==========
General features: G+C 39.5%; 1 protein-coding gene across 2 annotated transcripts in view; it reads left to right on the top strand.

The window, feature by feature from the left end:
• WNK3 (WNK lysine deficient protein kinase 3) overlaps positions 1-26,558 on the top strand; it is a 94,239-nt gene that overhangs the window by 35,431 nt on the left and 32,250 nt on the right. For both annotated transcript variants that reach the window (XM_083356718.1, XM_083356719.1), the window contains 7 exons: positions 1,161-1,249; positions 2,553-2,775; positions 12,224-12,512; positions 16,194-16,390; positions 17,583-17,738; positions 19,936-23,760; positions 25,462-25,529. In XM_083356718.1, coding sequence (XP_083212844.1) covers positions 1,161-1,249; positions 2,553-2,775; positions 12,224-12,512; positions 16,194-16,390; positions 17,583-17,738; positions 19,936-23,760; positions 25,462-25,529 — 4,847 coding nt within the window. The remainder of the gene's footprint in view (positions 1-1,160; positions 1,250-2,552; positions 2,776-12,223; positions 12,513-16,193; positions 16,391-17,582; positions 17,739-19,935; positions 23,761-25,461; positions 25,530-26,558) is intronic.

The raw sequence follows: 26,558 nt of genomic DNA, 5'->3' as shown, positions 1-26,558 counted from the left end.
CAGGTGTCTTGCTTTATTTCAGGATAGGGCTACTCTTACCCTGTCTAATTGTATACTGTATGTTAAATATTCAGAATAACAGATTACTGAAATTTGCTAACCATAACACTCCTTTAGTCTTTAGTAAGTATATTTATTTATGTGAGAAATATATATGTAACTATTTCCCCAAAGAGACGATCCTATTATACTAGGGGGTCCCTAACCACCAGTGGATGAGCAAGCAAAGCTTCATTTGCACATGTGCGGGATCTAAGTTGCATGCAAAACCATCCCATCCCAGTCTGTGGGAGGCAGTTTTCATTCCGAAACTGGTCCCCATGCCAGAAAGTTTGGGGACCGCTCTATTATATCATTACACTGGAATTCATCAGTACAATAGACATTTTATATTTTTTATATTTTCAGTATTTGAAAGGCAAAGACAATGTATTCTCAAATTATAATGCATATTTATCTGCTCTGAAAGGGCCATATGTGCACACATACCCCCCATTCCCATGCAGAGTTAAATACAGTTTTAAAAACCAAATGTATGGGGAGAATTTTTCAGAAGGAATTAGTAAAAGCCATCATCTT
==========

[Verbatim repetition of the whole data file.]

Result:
General features: G+C 39.5%; 1 protein-coding gene across 2 annotated transcripts in view; it reads left to right on the top strand.

The window, feature by feature from the left end:
• WNK3 (WNK lysine deficient protein kinase 3) overlaps positions 1-26,558 on the top strand; it is a 94,239-nt gene that overhangs the window by 35,431 nt on the left and 32,250 nt on the right. For both annotated transcript variants that reach the window (XM_083356718.1, XM_083356719.1), the window contains 7 exons: positions 1,161-1,249; positions 2,553-2,775; positions 12,224-12,512; positions 16,194-16,390; positions 17,583-17,738; positions 19,936-23,760; positions 25,462-25,529. In XM_083356718.1, coding sequence (XP_083212844.1) covers positions 1,161-1,249; positions 2,553-2,775; positions 12,224-12,512; positions 16,194-16,390; positions 17,583-17,738; positions 19,936-23,760; positions 25,462-25,529 — 4,847 coding nt within the window. The remainder of the gene's footprint in view (positions 1-1,160; positions 1,250-2,552; positions 2,776-12,223; positions 12,513-16,193; positions 16,391-17,582; positions 17,739-19,935; positions 23,761-25,461; positions 25,530-26,558) is intronic.

The raw sequence follows: 26,558 nt of genomic DNA, 5'->3' as shown, positions 1-26,558 counted from the left end.
CAGGTGTCTTGCTTTATTTCAGGATAGGGCTACTCTTACCCTGTCTAATTGTATACTGTATGTTAAATATTCAGAATAACAGATTACTGAAATTTGCTAACCATAACACTCCTTTAGTCTTTAGTAAGTATATTTATTTATGTGAGAAATATATATGTAACTATTTCCCCAAAGAGACGATCCTATTATACTAGGGGGTCCCTAACCACCAGTGGATGAGCAAGCAAAGCTTCATTTGCACATGTGCGGGATCTAAGTTGCATGCAAAACCATCCCATCCCAGTCTGTGGGAGGCAGTTTTCATTCCGAAACTGGTCCCCATGCCAGAAAGTTTGGGGACCGCTCTATTATATCATTACACTGGAATTCATCAGTACAATAGACATTTTATATTTTTTATATTTTCAGTATTTGAAAGGCAAAGACAATGTATTCTCAAATTATAATGCATATTTATCTGCTCTGAAAGGGCCATATGTGCACACATACCCCCCATTCCCATGCAGAGTTAAATACAGTTTTAAAAACCAAATGTATGGGGAGAATTTTTCAGAAGGAATTAGTAAAAGCCATCATCTT